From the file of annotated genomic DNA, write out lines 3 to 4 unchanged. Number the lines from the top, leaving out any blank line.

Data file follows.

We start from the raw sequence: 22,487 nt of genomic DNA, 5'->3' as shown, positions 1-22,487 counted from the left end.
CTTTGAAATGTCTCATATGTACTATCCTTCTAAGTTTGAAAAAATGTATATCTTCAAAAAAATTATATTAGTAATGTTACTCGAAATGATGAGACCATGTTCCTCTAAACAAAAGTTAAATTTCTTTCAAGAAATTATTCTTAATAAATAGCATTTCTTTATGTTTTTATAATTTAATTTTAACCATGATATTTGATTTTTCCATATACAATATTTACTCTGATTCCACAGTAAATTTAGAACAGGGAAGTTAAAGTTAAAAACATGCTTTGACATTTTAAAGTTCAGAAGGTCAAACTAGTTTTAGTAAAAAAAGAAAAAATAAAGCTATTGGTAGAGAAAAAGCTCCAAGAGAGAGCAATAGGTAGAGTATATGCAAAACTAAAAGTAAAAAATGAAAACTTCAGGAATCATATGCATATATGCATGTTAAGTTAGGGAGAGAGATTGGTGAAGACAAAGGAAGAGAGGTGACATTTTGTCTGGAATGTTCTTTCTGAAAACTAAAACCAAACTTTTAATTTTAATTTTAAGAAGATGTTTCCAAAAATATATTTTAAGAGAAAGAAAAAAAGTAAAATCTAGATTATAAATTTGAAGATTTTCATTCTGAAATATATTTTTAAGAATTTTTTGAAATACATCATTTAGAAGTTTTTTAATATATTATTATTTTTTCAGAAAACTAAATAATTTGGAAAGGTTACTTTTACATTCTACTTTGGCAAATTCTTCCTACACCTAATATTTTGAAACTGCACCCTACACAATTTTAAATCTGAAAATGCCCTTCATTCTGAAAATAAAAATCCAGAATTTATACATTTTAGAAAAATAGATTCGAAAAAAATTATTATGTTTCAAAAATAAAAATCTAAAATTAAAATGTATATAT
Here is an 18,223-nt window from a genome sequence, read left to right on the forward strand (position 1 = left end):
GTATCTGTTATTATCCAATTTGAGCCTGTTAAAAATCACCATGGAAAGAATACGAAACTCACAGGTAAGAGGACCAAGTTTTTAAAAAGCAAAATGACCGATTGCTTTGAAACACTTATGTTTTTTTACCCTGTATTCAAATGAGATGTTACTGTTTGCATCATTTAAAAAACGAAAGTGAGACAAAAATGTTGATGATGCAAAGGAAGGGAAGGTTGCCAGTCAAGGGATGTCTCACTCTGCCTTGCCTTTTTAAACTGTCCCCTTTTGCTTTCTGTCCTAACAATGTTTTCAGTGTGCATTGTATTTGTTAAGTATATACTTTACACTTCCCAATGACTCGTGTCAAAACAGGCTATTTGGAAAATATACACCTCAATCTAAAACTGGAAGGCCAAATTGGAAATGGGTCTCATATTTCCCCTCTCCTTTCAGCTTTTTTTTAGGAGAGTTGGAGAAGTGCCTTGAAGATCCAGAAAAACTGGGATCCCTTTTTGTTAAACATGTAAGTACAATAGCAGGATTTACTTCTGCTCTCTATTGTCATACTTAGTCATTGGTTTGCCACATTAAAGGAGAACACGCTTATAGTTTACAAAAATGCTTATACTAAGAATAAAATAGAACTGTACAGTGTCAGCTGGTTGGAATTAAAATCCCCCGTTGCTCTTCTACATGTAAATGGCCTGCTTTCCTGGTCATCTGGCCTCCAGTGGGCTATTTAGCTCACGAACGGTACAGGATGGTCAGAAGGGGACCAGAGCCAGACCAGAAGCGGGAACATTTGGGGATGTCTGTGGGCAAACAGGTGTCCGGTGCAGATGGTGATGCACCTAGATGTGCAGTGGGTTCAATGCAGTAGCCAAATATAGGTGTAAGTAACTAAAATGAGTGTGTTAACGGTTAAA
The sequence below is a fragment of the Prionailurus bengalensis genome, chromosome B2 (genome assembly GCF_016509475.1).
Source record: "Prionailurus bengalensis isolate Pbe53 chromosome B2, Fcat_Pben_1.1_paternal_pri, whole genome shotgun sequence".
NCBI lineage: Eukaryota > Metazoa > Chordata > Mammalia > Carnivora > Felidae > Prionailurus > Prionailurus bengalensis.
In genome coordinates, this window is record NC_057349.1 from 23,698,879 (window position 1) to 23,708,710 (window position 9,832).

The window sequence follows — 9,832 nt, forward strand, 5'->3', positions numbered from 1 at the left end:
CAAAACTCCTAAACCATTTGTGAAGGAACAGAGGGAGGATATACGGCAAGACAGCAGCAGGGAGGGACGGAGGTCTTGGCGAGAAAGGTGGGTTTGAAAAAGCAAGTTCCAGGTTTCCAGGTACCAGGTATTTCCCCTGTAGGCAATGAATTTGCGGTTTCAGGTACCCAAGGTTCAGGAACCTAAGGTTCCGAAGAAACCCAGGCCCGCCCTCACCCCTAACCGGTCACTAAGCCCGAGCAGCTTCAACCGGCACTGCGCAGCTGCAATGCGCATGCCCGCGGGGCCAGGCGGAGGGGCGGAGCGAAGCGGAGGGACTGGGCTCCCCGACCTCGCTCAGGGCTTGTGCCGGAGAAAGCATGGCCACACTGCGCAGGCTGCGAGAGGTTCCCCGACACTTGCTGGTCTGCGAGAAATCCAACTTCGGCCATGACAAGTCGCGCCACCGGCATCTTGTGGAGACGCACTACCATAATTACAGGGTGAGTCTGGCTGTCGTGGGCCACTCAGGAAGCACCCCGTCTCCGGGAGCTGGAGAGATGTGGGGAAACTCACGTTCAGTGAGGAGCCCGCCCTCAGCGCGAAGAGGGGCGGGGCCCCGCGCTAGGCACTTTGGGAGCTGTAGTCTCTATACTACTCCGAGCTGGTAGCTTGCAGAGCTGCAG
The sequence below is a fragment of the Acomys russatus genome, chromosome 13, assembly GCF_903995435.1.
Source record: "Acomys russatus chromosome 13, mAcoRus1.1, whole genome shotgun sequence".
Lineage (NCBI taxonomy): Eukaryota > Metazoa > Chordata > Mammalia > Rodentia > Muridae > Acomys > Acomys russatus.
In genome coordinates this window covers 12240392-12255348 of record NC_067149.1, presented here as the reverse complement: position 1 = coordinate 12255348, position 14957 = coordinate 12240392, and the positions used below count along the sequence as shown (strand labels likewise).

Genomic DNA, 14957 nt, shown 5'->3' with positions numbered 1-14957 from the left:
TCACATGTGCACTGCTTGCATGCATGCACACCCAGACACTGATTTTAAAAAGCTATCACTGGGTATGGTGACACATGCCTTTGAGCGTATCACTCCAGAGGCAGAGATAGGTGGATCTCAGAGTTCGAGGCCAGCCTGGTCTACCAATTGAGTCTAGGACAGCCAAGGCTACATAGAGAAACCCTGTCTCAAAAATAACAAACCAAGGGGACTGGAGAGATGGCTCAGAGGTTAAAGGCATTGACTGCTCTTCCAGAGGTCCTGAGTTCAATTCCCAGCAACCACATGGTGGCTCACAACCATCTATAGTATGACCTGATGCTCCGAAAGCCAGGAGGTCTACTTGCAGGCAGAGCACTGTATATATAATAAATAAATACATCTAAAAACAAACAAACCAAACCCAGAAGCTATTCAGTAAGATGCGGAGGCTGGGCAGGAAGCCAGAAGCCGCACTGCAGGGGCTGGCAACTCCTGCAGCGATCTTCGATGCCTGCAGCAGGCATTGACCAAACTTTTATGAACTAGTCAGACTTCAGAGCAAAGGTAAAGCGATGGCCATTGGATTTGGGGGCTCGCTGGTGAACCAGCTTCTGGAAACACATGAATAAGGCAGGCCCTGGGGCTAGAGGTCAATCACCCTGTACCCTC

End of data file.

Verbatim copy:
Here is an 18,223-nt window from a genome sequence, read left to right on the forward strand (position 1 = left end):
GTATCTGTTATTATCCAATTTGAGCCTGTTAAAAATCACCATGGAAAGAATACGAAACTCACAGGTAAGAGGACCAAGTTTTTAAAAAGCAAAATGACCGATTGCTTTGAAACACTTATGTTTTTTTACCCTGTATTCAAATGAGATGTTACTGTTTGCATCATTTAAAAAACGAAAGTGAGACAAAAATGTTGATGATGCAAAGGAAGGGAAGGTTGCCAGTCAAGGGATGTCTCACTCTGCCTTGCCTTTTTAAACTGTCCCCTTTTGCTTTCTGTCCTAACAATGTTTTCAGTGTGCATTGTATTTGTTAAGTATATACTTTACACTTCCCAATGACTCGTGTCAAAACAGGCTATTTGGAAAATATACACCTCAATCTAAAACTGGAAGGCCAAATTGGAAATGGGTCTCATATTTCCCCTCTCCTTTCAGCTTTTTTTTAGGAGAGTTGGAGAAGTGCCTTGAAGATCCAGAAAAACTGGGATCCCTTTTTGTTAAACATGTAAGTACAATAGCAGGATTTACTTCTGCTCTCTATTGTCATACTTAGTCATTGGTTTGCCACATTAAAGGAGAACACGCTTATAGTTTACAAAAATGCTTATACTAAGAATAAAATAGAACTGTACAGTGTCAGCTGGTTGGAATTAAAATCCCCCGTTGCTCTTCTACATGTAAATGGCCTGCTTTCCTGGTCATCTGGCCTCCAGTGGGCTATTTAGCTCACGAACGGTACAGGATGGTCAGAAGGGGACCAGAGCCAGACCAGAAGCGGGAACATTTGGGGATGTCTGTGGGCAAACAGGTGTCCGGTGCAGATGGTGATGCACCTAGATGTGCAGTGGGTTCAATGCAGTAGCCAAATATAGGTGTAAGTAACTAAAATGAGTGTGTTAACGGTTAAA